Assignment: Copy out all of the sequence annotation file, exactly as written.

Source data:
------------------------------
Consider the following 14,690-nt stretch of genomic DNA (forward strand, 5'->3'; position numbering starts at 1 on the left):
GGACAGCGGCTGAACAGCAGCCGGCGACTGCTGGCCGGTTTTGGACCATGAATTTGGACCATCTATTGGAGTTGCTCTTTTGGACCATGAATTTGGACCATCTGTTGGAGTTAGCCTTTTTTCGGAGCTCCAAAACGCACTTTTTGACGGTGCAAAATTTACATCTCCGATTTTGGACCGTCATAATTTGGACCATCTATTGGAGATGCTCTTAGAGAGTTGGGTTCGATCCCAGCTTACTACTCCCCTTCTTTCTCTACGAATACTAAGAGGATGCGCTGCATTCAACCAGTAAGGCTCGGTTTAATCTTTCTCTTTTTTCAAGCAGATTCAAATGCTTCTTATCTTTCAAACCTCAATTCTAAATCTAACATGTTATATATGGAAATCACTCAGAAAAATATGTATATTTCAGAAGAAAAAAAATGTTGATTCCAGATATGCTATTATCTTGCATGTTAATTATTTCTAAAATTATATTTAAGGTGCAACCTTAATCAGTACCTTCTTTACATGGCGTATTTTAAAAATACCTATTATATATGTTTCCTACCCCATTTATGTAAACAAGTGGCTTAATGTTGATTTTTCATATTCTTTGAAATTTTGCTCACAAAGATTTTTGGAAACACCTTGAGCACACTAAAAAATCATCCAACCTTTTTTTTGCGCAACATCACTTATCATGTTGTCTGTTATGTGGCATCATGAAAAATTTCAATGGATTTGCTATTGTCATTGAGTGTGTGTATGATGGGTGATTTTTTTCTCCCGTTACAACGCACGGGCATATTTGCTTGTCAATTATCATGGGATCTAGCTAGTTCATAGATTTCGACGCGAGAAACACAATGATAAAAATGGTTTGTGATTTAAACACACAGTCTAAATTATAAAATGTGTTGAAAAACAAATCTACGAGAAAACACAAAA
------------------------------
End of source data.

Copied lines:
Consider the following 14,690-nt stretch of genomic DNA (forward strand, 5'->3'; position numbering starts at 1 on the left):
GGACAGCGGCTGAACAGCAGCCGGCGACTGCTGGCCGGTTTTGGACCATGAATTTGGACCATCTATTGGAGTTGCTCTTTTGGACCATGAATTTGGACCATCTGTTGGAGTTAGCCTTTTTTCGGAGCTCCAAAACGCACTTTTTGACGGTGCAAAATTTACATCTCCGATTTTGGACCGTCATAATTTGGACCATCTATTGGAGATGCTCTTAGAGAGTTGGGTTCGATCCCAGCTTACTACTCCCCTTCTTTCTCTACGAATACTAAGAGGATGCGCTGCATTCAACCAGTAAGGCTCGGTTTAATCTTTCTCTTTTTTCAAGCAGATTCAAATGCTTCTTATCTTTCAAACCTCAATTCTAAATCTAACATGTTATATATGGAAATCACTCAGAAAAATATGTATATTTCAGAAGAAAAAAAATGTTGATTCCAGATATGCTATTATCTTGCATGTTAATTATTTCTAAAATTATATTTAAGGTGCAACCTTAATCAGTACCTTCTTTACATGGCGTATTTTAAAAATACCTATTATATATGTTTCCTACCCCATTTATGTAAACAAGTGGCTTAATGTTGATTTTTCATATTCTTTGAAATTTTGCTCACAAAGATTTTTGGAAACACCTTGAGCACACTAAAAAATCATCCAACCTTTTTTTTGCGCAACATCACTTATCATGTTGTCTGTTATGTGGCATCATGAAAAATTTCAATGGATTTGCTATTGTCATTGAGTGTGTGTATGATGGGTGATTTTTTTCTCCCGTTACAACGCACGGGCATATTTGCTTGTCAATTATCATGGGATCTAGCTAGTTCATAGATTTCGACGCGAGAAACACAATGATAAAAATGGTTTGTGATTTAAACACACAGTCTAAATTATAAAATGTGTTGAAAAACAAATCTACGAGAAAACACAAAA